We're always glad to hear when the philanthropic community joins forces with national policymakers to impact some of the most important issues facing the country, something that's been happening more often lately.
Earlier this year, there was My Brother's Keeper, a $200 million initiative to provide greater support to boys and young men of color. This week brought news of a much larger partnership focused on early childhood education. President Obama announced a new $1 billion public-private campaign to expand the availability of preschool programs for children across the country. Under this initiative, dubbed Invest in US, Washington will offer more than $700 million in grants for Preschool Development and Early Head Start programs, with the remaining $300 million coming from philanthropic and corporate sources. An organization known as the First Five Years Fund (FFYF) will run the program.
You may not have heard of FFYF, but we bet you've heard of the Ounce of Prevention Fund. FFYF is a national advocacy effort affiliated with the Ounce, which focuses much of its work in Illinois, particularly the city of Chicago. FFYF and the Ounce of Prevention Fund share the same Chicago address, while FFYF also operates in Washington, DC. FFYF traces its beginnings to 2007, when a group of advocates for early childhood education saw a need to better leverage their funding for these activities. They formed FFYF to capitalize on the potential of public-private partnerships and bring together representatives from business, government, philanthropy and academia.
Where is the money coming from for this outfit? We're glad you asked, because it's a good window into the funding terrain for ECE, which is evolving fast, but where several long-time players remain pretty dominant.
A Who's Who of early childhood education funders comprise the biggest partners of FFYF. Partners listed on the FFYF website include the Bill and Melinda Gates Foundation, the Buffett Early Childhood Fund, the W.K. Kellogg Foundation, the Irving Harris Foundation, the Packard Foundation, the George Kaiser Family Foundation, and Heising-Simons Foundation.
Another supporter whom we've recently written about is J.B. Pritzker, the Chicago philanthropist who's kicking in $25 million to support the White House push.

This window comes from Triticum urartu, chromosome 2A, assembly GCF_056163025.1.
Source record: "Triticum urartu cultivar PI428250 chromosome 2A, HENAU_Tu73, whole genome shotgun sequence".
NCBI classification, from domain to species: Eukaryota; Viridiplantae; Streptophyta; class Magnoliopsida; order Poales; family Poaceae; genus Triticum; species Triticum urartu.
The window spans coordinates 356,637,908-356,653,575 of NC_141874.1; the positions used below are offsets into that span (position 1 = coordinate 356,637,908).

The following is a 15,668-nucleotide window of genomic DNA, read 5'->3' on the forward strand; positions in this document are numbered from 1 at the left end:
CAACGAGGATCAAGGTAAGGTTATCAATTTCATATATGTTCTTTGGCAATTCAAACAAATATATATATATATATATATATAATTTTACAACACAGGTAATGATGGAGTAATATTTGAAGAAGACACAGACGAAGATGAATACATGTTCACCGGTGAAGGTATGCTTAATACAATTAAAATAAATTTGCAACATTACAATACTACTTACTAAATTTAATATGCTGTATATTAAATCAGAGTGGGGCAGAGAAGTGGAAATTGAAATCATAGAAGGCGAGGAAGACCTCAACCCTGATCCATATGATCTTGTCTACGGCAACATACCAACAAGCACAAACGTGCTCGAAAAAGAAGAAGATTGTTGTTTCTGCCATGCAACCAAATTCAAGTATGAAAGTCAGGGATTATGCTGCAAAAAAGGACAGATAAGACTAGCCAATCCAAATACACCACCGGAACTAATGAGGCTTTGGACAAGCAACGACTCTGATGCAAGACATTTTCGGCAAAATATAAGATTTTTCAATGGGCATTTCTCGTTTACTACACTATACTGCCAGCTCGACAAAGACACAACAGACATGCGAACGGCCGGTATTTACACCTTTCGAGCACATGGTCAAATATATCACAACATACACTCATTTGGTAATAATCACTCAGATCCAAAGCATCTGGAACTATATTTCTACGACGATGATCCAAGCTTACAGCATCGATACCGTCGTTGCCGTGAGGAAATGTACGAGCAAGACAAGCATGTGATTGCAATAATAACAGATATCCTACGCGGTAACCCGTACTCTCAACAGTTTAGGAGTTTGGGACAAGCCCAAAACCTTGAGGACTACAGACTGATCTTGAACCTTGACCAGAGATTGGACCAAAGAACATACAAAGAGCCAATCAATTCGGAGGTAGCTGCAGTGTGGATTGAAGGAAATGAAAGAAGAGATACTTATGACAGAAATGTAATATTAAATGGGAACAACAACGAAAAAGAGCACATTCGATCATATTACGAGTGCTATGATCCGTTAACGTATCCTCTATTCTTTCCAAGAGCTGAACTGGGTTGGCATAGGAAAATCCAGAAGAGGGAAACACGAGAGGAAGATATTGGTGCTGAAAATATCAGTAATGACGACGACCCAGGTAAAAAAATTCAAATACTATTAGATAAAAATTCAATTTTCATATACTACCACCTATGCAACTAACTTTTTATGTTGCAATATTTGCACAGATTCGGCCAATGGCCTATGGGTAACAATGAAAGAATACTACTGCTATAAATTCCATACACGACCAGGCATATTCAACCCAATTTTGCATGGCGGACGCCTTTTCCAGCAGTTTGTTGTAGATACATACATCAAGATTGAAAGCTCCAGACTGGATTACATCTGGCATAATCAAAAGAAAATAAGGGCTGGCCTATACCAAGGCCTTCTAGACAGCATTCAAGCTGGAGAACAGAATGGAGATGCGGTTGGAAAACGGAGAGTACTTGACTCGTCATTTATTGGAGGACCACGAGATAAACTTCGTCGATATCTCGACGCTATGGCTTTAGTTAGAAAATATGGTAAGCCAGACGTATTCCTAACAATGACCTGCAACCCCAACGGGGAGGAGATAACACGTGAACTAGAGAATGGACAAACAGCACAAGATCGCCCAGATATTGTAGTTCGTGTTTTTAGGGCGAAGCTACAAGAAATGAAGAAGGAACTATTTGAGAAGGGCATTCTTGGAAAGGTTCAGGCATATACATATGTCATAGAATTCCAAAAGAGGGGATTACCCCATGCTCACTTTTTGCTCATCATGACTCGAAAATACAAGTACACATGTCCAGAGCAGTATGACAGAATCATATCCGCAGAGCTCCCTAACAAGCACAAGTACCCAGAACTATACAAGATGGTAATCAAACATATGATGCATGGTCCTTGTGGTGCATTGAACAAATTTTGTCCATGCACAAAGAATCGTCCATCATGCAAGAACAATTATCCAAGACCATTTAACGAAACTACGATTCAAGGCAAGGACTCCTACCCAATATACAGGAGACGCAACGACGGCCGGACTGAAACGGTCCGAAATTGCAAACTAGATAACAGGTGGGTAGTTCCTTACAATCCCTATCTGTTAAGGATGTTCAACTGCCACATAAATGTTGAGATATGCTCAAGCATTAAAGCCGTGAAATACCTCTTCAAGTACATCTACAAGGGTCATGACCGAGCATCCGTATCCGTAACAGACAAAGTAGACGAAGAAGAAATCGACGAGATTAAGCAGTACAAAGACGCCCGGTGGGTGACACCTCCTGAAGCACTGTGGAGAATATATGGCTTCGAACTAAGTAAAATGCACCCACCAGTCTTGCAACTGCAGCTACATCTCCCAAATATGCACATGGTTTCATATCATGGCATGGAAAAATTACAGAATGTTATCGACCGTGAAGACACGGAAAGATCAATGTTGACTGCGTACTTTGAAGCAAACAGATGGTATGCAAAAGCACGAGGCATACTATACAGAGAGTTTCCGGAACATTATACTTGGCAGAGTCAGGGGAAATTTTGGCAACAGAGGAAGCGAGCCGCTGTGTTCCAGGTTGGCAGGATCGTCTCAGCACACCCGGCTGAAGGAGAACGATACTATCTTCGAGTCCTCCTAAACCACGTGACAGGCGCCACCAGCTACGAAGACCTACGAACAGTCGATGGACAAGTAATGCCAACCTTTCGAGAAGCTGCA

The list of funders backing FFYF illustrates the organization's multi-level approach to early childhood funding and policy advocacy. Some of these foundations have funded national activities and projects, while others have concentrated their work in particular regions or their local communities.
Buffett is a longtime champion of the Ounce of Prevention Fund and FFYF. Gates has been involved in early childhood work—mostly in its home state of Washington—and brings a lot of experience with public-private partnerships to the table. Kellogg has supported research and advocacy work at the national level. Harris, meanwhile, concentrates on early childhood projects in Chicago and is a major supporter of the Ounce of Prevention Fund. Kaiser is the self-described "robber baron from red state America" whose foundation has built state-of-the-art early childhood centers in Oklahoma.
Research is virtually unanimous on the value of early childhood education. It confers a range of benefits —educational, social, and economic—that include greater K-12 achievement, college enrollment rates, lower rates of poverty, and higher lifetime earnings. However, only about a third of U.S. children receive early childhood education.
Efforts such as this new campaign led by FFYF will help keep the spotlight on this important policy area. Just as importantly, at least for our readers, it will create numerous funding opportunities for organizations with ideas for increasing early childhood enrollment and ensuring greater access to this vital early investment in America's future. Some big new money is coming into this field, and we'll be watching where it goes.